A Gallup poll taken last October found that around 63 percent of Americans believe that having a gun in the house makes their home safer. It’s a perception in keeping with a constant refrain from the National Rifle Association and other gun-rights proponents, who have steadfastly pushed the idea that a society with more guns leads to less crime, and that “the only way to stop a bad guy with a gun is a good guy with a gun.”
But those arguments, however persuasive on the surface, do not withstand empirical scrutiny. Instead, the most reliable academic analysis consistently shows that gun ownership is more often a catalyst than a deterrent to crime.
Last week, amid heightened scrutiny of gun violence in the wake of the Charleston church shootings, a group of researchers released the latest study on the correlation between firearm prevalence and crime rates. Their findings only add to the growing evidence against the “More Guns, Less Crime” hypothesis.
The authors of “Firearm Ownership and Violent Crime in the U.S.” are researchers from Boston’s Children Hospital and the Harvard School of Public Health. They set out to gauge the effect of firearm-ownership rates on specific types of violent gun crimes. To do so, they used national gun-ownership surveys conducted by the Centers for Disease Control (CDC) and criminal data taken from the Uniform Crime Reports (UCR), a large annual database administered by the Federal Bureau of Investigation (FBI).
The data covers all 50 states for the years 2001, 2002, and 2004, the only years for which the CDC firearm-ownership statistics are available. The study then sorted the states into quintiles according to their level of firearm ownership. After controlling for a variety of demographic, socioeconomic, and geographic factors, the authors analyzed each group of states and their rates of the following crimes: robbery committed with a firearm, nonfatal assault with a firearm, firearm homicide, and overall homicide.
According to the “More Guns, Less Crime” hypothesis, states with higher levels of gun ownership would expect to see lower crime rates in those categories. By contrast, the study found that states with the lowest rates of firearm ownership (Connecticut, Hawaii, New Jersey, Massachusetts, Rhode Island, New York, California, Florida, Illinois, and Maryland) had significantly lower rates of firearm-related assault and robbery, firearm homicide, and overall homicide.
States with the highest gun-ownership levels (Wyoming, Montana, South Dakota, Arkansas, Arizona, West Virginia, North Dakota, Idaho, Mississippi, and Alabama), meanwhile, had 6.8 times the rate of firearm assaults, 2.8 times the rate of firearm homicides, and twice the rate of overall homicides than states with the lowest gun-ownership levels.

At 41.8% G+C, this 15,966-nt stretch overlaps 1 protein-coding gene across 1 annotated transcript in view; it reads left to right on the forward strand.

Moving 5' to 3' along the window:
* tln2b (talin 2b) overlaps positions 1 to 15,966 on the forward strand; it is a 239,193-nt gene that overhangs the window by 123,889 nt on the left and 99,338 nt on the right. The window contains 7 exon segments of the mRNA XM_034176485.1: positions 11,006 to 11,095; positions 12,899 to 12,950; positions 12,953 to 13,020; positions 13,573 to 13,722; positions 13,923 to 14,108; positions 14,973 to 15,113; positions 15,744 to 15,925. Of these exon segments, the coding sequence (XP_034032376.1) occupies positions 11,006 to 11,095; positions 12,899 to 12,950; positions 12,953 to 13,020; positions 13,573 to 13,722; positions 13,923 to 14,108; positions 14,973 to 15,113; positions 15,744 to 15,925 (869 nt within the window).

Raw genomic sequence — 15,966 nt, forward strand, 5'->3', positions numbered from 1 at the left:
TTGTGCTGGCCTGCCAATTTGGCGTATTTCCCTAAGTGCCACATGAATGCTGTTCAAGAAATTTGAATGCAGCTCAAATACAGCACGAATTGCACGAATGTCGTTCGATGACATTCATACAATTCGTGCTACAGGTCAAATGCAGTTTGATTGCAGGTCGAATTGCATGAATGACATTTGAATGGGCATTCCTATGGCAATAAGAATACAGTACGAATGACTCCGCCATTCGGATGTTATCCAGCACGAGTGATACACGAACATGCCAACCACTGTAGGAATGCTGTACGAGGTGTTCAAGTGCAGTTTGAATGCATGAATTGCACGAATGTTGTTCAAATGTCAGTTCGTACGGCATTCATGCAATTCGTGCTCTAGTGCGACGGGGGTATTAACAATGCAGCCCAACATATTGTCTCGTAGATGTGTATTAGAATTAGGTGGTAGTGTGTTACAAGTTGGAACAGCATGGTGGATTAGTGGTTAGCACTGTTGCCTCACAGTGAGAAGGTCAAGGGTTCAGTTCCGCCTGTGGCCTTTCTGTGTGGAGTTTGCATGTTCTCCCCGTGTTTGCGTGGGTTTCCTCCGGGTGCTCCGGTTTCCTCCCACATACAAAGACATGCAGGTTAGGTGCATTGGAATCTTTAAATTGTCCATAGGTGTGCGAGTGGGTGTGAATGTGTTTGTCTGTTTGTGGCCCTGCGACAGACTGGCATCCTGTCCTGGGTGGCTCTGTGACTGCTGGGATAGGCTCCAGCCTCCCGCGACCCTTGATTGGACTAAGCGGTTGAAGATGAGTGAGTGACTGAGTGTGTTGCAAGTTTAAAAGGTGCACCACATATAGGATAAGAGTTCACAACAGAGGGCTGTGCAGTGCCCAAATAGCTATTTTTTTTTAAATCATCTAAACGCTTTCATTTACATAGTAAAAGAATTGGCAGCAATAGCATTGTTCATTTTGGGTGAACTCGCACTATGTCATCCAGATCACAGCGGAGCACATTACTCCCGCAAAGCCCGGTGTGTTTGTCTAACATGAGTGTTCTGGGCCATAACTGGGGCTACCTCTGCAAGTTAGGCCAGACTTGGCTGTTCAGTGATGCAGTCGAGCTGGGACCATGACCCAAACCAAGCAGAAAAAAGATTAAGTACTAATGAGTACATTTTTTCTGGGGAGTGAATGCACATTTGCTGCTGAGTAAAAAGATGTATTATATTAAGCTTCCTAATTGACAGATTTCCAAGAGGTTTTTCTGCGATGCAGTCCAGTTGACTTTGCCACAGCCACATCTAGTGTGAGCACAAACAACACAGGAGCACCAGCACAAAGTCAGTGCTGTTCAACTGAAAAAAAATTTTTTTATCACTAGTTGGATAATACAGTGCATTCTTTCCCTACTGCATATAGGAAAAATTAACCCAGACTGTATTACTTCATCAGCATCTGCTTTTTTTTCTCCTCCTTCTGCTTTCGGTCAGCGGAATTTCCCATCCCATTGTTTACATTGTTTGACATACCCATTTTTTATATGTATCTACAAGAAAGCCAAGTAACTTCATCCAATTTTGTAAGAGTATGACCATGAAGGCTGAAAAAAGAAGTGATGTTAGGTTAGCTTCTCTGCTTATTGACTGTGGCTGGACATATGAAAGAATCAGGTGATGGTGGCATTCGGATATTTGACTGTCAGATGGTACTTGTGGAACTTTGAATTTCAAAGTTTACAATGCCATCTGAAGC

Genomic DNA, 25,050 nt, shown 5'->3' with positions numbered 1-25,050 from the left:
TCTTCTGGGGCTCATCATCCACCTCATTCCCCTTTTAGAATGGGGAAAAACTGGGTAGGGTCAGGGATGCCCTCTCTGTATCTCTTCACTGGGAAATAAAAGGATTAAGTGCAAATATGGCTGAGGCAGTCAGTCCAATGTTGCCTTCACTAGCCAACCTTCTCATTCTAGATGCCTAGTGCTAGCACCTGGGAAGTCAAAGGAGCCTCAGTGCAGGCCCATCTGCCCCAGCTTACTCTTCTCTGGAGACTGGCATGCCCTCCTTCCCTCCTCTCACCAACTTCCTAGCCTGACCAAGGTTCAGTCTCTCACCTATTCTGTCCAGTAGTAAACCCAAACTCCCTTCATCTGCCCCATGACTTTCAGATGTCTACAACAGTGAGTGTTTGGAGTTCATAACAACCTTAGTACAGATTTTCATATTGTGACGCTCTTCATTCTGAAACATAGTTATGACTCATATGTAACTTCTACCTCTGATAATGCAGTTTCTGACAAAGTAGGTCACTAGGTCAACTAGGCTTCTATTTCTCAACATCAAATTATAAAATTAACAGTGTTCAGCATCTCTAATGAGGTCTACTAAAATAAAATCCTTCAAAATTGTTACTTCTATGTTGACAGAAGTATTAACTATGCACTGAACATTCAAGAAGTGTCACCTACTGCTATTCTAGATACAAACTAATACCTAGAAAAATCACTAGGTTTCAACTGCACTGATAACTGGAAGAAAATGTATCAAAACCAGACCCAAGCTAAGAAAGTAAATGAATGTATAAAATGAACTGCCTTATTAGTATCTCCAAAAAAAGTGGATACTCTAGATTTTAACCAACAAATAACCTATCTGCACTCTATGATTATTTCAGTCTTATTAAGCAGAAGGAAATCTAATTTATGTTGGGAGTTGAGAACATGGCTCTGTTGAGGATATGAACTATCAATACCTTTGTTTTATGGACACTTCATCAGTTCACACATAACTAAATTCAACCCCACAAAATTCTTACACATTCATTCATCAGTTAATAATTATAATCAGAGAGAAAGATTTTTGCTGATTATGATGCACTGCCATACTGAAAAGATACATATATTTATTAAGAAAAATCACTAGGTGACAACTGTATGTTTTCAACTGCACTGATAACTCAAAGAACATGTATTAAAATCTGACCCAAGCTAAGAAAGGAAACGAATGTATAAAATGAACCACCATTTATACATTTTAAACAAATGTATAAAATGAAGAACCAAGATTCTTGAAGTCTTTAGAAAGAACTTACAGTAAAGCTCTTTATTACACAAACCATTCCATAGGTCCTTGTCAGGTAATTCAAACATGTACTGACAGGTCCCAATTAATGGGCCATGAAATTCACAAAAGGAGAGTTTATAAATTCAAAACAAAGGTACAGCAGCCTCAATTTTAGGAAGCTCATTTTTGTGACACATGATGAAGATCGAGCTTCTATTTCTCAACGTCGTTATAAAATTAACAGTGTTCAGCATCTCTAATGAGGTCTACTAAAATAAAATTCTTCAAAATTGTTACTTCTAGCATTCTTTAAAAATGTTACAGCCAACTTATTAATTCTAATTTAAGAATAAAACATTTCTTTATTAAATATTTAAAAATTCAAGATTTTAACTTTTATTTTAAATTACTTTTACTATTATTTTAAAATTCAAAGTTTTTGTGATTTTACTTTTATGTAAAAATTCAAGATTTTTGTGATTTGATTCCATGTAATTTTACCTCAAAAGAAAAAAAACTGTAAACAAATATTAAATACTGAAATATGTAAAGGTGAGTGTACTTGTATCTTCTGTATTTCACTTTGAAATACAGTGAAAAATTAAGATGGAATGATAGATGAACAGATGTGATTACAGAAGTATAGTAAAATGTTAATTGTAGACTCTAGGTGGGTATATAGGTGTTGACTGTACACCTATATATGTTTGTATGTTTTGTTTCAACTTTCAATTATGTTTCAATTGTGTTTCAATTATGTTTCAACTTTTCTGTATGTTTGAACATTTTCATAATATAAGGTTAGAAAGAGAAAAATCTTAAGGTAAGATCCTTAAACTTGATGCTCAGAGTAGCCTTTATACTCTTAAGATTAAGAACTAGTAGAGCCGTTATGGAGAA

In the category of robbery with a firearm, the relationship between gun ownership rates was less clear: The study did find that robbery rates rose with gun-ownership rates, but in some states the increases were not statistically significant.
For every other type of crime examined by the authors, however, the conclusion was the same: more guns, more crime.
Some gun proponents may argue that “correlation doesn’t equal causation,” that perhaps gun ownership isn’t causing an increase in crime, but instead crime is causing an increase in gun ownership. In other words, people living in high-crime areas may be purchasing guns for protection. This possibility, known as “reverse causation,” was preempted by the authors of the new study, who showed that a state’s firearm-ownership rates in 2001 strongly predict violent crime rates in 2002 and 2004. The most coherent explanation is that higher rates of gun ownership lead to increases in crime, rather than the other way around.
Undergirding the idea that expanding gun ownership deters and prevents crimes is the belief that the “bad guy with a gun” will usually be a random assailant, someone the would-be victim has never encountered before or does not know personally. But here again the hard numbers are at odds with perceptions. Nearly 70 percent of homicides involve guns, and the majority of all homicide victims know their killers; among female homicide victims, 93 percent are killed by a familiar person.
Earlier research has shown that it’s nonstranger homicide that sees the most increase as gun ownership expands. When a team led by Michael Siegel at Boston University broke down homicides by the victim’s relationship to the killer for a 2014 study, they found that an increase in gun-ownership rates did not produce a statistically significant increase in murders by strangers. But when they looked at victims killed by someone they knew, they found that every 1 percent increase in gun ownership corresponded with a .9 percent increase in murders.
“Our findings refute the argument that gun ownership deters strangers from committing homicide,” Dr. Siegel explained. “Instead, these findings suggest that gun ownership actually increases the risk of violent death.”